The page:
“I know the day will come when he won’t talk to me anymore.” Parents say this to me in my pediatric office all the time. There is an idea that one day teenagers, particularly boys, won’t want to talk with their parents anymore. But that is simply not true.
Parents can create a family culture of communication so that kids will keep wanting to talk with them as they get older. And that’s not only great news, it’s essential. Because when things get tough for our kids, it’s important that they know they can come to us.
More than anything, parents want to do their best for their kids. But every parent I know lives in the pressures of the ShouldStorm, which bombards them with shoulds. Always telling them what they should and should not be doing to maximize their child’s development.
Now, new research from the University of Chicago has shed light on a sinister way the ShouldStorm actually drives parents to undermine their child’s development, all while thinking they are helping. It all comes down to what parents are told is good for kids.
Mom rage is something moms don’t talk about. The ShouldStorm tells us we should be patient all the time. But moms feel anger and it’s normal.
As parents, our stress has been through the roof with back to school coming up. We are all wondering how we are going to make this work? But sometimes that stress shows up as anger, and that can make moms feel terrible guilt. It’s time to talk openly about it.
The first time I spoke an editor at Psychology Today, and she offered me the chance to blog for them. I was really excited to start writing about what’s going on with parenting these days. How could we parent effectively with all the anxiety in our culture?
But then she said something that surprised me. “This is going to be great,” she said. “We need a pediatrician to be telling parents it’s going to be okay so they can stop worrying so much.”
When you think of youth sports what feelings come up for you as a parent? For me, as a parent and a pediatrician, it makes me feel tired. Don’t get me wrong, being active every day is important for kids with growing bodies. Yet for so many kids, youth sports is more a life absorbing career than the one hour a day of play pediatricians recommend.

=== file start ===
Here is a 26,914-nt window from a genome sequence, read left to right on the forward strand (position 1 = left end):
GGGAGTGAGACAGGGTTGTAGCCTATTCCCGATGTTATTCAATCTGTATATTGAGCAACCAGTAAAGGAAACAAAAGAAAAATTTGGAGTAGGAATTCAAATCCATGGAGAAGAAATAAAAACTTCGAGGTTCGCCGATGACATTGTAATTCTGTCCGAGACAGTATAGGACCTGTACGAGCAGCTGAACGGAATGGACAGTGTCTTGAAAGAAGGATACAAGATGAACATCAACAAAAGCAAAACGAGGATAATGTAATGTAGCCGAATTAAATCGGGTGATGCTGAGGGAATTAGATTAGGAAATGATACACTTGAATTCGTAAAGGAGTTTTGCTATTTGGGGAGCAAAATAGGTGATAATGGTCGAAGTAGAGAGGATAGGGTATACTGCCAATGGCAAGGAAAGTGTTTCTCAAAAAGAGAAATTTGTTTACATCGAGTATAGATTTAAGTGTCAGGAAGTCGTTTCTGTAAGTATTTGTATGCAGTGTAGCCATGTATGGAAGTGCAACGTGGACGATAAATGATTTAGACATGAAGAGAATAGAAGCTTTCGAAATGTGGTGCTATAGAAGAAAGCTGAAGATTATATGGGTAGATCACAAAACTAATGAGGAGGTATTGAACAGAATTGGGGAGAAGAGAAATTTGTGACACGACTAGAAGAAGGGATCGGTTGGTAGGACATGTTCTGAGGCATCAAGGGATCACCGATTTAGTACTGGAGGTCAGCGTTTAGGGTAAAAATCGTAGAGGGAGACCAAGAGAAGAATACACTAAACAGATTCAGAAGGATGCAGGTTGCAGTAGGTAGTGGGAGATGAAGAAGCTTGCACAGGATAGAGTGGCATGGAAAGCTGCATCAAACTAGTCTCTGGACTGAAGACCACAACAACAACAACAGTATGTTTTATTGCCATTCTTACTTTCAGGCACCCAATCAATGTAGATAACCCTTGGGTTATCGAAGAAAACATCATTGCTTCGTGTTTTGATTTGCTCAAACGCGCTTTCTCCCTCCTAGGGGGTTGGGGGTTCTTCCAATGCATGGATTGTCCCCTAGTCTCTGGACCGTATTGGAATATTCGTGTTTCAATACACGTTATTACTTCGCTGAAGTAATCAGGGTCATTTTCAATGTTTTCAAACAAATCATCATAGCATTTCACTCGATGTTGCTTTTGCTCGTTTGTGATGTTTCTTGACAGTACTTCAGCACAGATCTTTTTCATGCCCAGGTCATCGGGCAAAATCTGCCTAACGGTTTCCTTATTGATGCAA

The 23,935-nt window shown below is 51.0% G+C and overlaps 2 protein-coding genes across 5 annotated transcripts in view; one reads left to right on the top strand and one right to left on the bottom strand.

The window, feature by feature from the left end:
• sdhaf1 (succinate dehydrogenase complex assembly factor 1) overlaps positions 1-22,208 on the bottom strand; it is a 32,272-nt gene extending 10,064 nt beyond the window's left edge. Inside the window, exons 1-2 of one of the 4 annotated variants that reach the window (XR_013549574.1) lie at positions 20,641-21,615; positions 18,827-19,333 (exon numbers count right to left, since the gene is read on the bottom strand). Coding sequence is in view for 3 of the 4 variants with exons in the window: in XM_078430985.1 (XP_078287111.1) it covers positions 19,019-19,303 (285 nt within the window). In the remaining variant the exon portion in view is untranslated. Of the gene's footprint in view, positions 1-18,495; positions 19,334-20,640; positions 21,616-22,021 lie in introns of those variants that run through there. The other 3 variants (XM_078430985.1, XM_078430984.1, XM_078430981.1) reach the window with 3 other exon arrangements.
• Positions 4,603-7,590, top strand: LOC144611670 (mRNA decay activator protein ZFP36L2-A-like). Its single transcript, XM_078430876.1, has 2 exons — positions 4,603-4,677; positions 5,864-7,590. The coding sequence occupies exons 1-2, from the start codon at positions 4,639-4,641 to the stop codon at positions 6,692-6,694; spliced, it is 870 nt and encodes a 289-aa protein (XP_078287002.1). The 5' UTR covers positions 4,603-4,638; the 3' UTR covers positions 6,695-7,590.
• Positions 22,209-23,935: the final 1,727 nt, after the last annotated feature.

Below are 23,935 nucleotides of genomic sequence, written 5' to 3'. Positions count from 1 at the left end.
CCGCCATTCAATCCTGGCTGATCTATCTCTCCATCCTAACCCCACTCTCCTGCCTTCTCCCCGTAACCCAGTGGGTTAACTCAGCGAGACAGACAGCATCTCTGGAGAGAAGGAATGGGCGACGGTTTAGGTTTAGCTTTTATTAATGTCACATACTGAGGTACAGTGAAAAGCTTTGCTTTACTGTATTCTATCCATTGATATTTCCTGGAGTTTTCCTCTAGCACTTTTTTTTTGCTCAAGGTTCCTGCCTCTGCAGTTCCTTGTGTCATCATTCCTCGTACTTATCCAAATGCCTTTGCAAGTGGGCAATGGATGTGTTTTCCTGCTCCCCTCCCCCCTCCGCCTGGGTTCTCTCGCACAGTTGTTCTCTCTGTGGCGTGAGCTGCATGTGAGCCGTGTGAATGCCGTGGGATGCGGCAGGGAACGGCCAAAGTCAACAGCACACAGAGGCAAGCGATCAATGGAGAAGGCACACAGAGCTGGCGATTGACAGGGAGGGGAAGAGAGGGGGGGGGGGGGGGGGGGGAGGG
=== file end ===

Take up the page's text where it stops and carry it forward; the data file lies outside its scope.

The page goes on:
Parents face a culture of criticism and anxiety, and so do their kids.
Parents can’t avoid the culture of criticism that pushes perfectionistic parenting. They are told everything they do matters, and that one little mistake could mess up their child for life. Then, they are told that parents are too anxious these days. They are pelted with advice on how to worry less because anxious over-parenting is… messing up their children.
Every day in my pediatric practice parents ask me advice about screen time and social media. How much is okay? Is screen time bad for kids? Should parents try to control it when kids get older, or are the teenagers old enough that they should be managing it themselves?
“Recently (in the last 2-3 months) my 3 year old son has become very vocal and insistent on being heard. Particularly when I’m in the room. If I’m trying to talk to anyone he starts holding a separate conversation and then shouts ‘I’m trying to talk!’ How can I honor him but still be able to have conversations with other adults???” This question came from one of the moms in our Should-Free Parenting facebook group, and it echoed something I hear a lot.
We were supposed to be going to Hawaii. It had all been planned months ahead of time. Of course it had. This was going to be my first time and I was excited. We wanted to make the best of it and maximize our time, so I worked through Thursday, and our flight was early Friday morning.
We use shame with our kids because it works. Sure, we try not to, we know it’s not the best. But here and there, under pressure, it pops out and it’s kind of a relief because we finally get compliance. Except that we’re causing a much bigger problem down the road.
Has someone criticized you or said something shaming to you lately? It feels like a slap in the face. You may feel it as the unpleasant tingle of a blush starting on your face, tightness in your throat and nausea in your belly. Or perhaps you defend yourself from shame by reacting with swift anger. So it won’t surprise you that your kids react to shame this way too.